I started to ball. Yes, right there on the street in front of this stranger, I cried my eyes out. I had been so sure of the blessing God was about to grant me, that her answer was a complete shock.

“But I-I’m… such a-a… grouchy mom t-today,” I heaved. “And I r-really wanted s-someone to pray for me.”

The lady’s face remained soft and kind, but she didn’t answer. I didn’t blame her. I was being weird. And I was about to get weirder.

A Humbling Experience

Do you ever feel like you’re moving and speaking without knowing what you’re doing? Like you aren’t the one doing the moving or the speaking? This was one of those moments.

“M-maybe a hug would d-do the trick.” Without asking permission, I stepped up the curb and crossed the grass toward her.

“Really,” I said, walking straight into her arms, “I’m not a lunatic. Just a tired mom, and I think I really could use a hug.”

She hugged me back – a real, warm hug – while my snotty face pressed against her shoulder.

“I just want someone to take care of me.”

“I was just going to say,” she said in a gentle voice while holding me tight, “that being a mom is hard.”

“I know. I’m s-sorry. You p-probably have your own stuff going on, and now I’m making you hug me. My husband is going to laugh at this when I get home. This is so weird.” I wiped my nose with the back of my hand. “But I think it’s helping.”

“Oh!” She seemed surprised. “Oh, good.”

A couple of minutes later – (yes, seriously, this angelic stranger let me hug her for minutes) – I let go, wiped my eyes, and said,

“Okay. Thank you. I think that helped. I’m just going to finish my walk now and go back to my family and face life again.”

She smiled – or, rather, she continued to smile because I don’t think I saw it leave her face for one second during this whole encounter – and she picked up her weed sprayer and got back to work.

A Joyfully Humbling Experience

Walking home, I felt joyful. A bit dumb, but joyful. I swiped tears off my blotchy face and laughed out loud.

“Well, that was ridiculous,” I scolded God. “What was that?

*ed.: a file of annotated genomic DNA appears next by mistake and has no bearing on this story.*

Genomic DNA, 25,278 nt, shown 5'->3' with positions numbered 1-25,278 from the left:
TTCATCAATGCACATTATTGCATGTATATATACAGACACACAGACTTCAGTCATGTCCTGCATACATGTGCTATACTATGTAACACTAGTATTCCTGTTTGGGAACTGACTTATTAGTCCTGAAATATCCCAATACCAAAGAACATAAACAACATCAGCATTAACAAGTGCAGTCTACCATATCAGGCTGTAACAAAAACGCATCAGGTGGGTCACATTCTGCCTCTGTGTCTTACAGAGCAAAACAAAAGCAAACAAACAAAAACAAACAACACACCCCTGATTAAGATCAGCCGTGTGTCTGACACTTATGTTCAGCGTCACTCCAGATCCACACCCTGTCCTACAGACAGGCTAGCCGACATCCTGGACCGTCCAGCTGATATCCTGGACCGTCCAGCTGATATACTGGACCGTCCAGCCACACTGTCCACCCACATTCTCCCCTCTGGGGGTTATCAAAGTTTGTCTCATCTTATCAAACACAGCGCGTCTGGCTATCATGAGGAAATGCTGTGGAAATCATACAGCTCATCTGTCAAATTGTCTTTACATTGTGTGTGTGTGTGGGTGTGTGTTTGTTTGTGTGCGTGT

He didn’t answer.

Even so, I am certain of this:

  • The stranger’s embrace felt like a hug straight from God. (I looked back at her a few times as I walked home, wondering if she was an angel and had already disappeared. As far as I know, she wasn’t and she didn’t.)
  • I came home smiling! (Laughing, even. Whatever that was, it cheered me up.)

Did I hear and obey God that day?

Yes, I believe I did.

Was it a wee bit embarrassing?

Um, yes.

Was the gift worth the humble pie?

Absolutely, yes!

Even when the outcome ends up being joyfully humbling, you’ll never regret obeying God.

For another true story about how I recognized and obeyed God’s voice, read Faith vs. Doubt.

Also, check out a similarly encouraging post by The Godly Chic Diaries called Learning to Say No.

With love,

Sara Jane Kehler

11 thoughts on “Why You’ll Never Regret Obeying God

Add yours

  1. Aw. I’m so glad you enjoyed it.

    When I was a new mom, I remember telling my mother, “I wish women would just share their stories. I just want to read about how they’re really doing, how they’re disciplining, how they’re loving and teaching.” So, now I like to share the real me. The good moments and the failures; and the hope that is in all these moments. 🙂

    Liked by 1 person

  2. My sweet pleasure dear Sara! Thank YOU for being so lovely and wonderfully authentic. YOU inspire me! Keep doing YOU! ❤️💕❤️💕❤️💕❤️💕❤️💕❤️💕❤️💕

    Liked by 1 person

  3. Such a faith-blessing story and post Sara! I love how you wrote straight from the heart. I salute you for being a MOM!!! That’s the most important role in the face of the earth! And whenI consider my Mommy (and Daddy), I know with all my being that indeed THERE IS A GOD WHO LOVES ME SO ENDLESSLY ….. He gifted me with my parents and family. Your family has been awesomely blessed with YOU!!!! ❤️💙💜🧡💛💚💙💜🧡💚💛❤️

    Liked by 2 people